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Called collateral boosts metrics of ACA's next subprime auto ABS

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American Credit Acceptance's third subprime auto loan securitization of the year includes some highly seasoned collateral, and that is boosting the credit metrics of the overall pool.

According to ratings agency presale reports, approximately 8.5% of the loans backing the $256.2 million American Credit Acceptance Receivables (ACAR) Trust 2018-3 come from its ACAR 2015-1 transaction, which was recently called.

Including these more seasoned loans, some dating back to 2012, allowed ACA to slightly reduce credit enhancement for the new deal, to 65% from 66% for its prior deal completed in June. In addition, S&P Global Ratings also lowered its loss-range expectations by 100 basis points for the new transaction (27%-28%) compared to ACAR 2018-2 (28%-29%).

While ACA commonly adds called collateral to its deals (including six since 2015), it provided none to its prior transaction.

Seven classes of notes will be issued in the new transaction, including a $102.2 million Class A tranche with preliminary triple-A ratings from S&P and DBRS. The Class A notes benefit from the subordination of the other classes, an initial 8.5% overcollateralization level and a 1.5% reserve account.

The next four subordinate classes have a ratings ranging from double A to double B. In addition, for the third time this year, there will be a single-B-rated Class F tranche totaling $18 million. The single B has become a staple for several issuers this year, with over $200 million in single-B subprime auto ABS notes issued so far in 2018, according to S&P figures.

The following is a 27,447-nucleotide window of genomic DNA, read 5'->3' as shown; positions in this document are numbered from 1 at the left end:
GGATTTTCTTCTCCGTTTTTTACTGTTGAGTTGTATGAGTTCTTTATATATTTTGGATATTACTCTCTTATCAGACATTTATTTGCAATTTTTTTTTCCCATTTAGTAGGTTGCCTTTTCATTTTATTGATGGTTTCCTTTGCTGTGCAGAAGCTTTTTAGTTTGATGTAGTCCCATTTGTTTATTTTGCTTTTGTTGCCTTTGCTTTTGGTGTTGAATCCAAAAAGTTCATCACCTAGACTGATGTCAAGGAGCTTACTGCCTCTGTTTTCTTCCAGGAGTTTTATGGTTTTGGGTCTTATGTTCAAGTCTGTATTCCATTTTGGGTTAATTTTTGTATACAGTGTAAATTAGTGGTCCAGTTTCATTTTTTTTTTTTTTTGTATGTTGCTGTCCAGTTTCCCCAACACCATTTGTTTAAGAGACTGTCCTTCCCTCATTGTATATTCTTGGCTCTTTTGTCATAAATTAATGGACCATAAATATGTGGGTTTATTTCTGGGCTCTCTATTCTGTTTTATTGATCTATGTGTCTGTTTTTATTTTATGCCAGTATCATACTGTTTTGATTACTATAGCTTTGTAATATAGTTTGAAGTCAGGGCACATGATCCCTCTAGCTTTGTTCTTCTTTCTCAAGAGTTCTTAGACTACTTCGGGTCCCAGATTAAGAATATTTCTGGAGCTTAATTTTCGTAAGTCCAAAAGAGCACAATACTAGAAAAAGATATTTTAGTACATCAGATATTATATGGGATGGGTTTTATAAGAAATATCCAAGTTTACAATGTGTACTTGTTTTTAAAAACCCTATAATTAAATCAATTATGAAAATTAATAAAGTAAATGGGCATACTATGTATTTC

The Spartanburg, S.C., lender is backing the notes with an initial pool of $155.6 million in loans, with plans to add another $56.4 million by Nov. 30 through a prefunding account amounting to 22% of the final pool size.

The pool of primary used-car loans has a lower average outstanding loan balance of $13,519, down from the two prior transactions this year (exceeding $15,000 each).

That is likely a result of the addition of older loans from the called deal, which have partially amortized. The the weighted average seasoning of the pool is seven months, compared with one month for the 2018-2 transaction. More than 26% of the loans in the 2018-3 pool mature within three years; no loans shorter than 37 months were included in June’s transaction.

American Acceptance primarily underwrites used-car loans at independent and franchised dealerships, as well as through an exclusive arrangement with CarMax used-vehicle chain stores. CarMax taps ACA to finance borrowers with limited or troubled credit history who cannot qualify for CarMax’s own captive-finance products.

Most borrowers are financed with higher-value, lower-mileage cars through ACA’s Tier 1 (CarMax originations) and Tier 2 (franchised auto dealer) programs for cars with wholesale values up to an average of $15,000. Compared to the two prior deals this year, however, ACAR 2018-3 has a higher percentage of borrowers (8.1% of the pool) who were originated through its lowest “Core” financing tier of car buyers, who are usually placed into higher- mileage, lower-priced vehicles on shorter-term contracts.

The average borrower FICO is 545, with about 12% of the pool’s loans originated to borrowers with no credit score.

As of June 30, ACA had a $2.4 billion managed portfolio with 183,000 contracts.

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Subprime lending Auto ABS American Credit Acceptance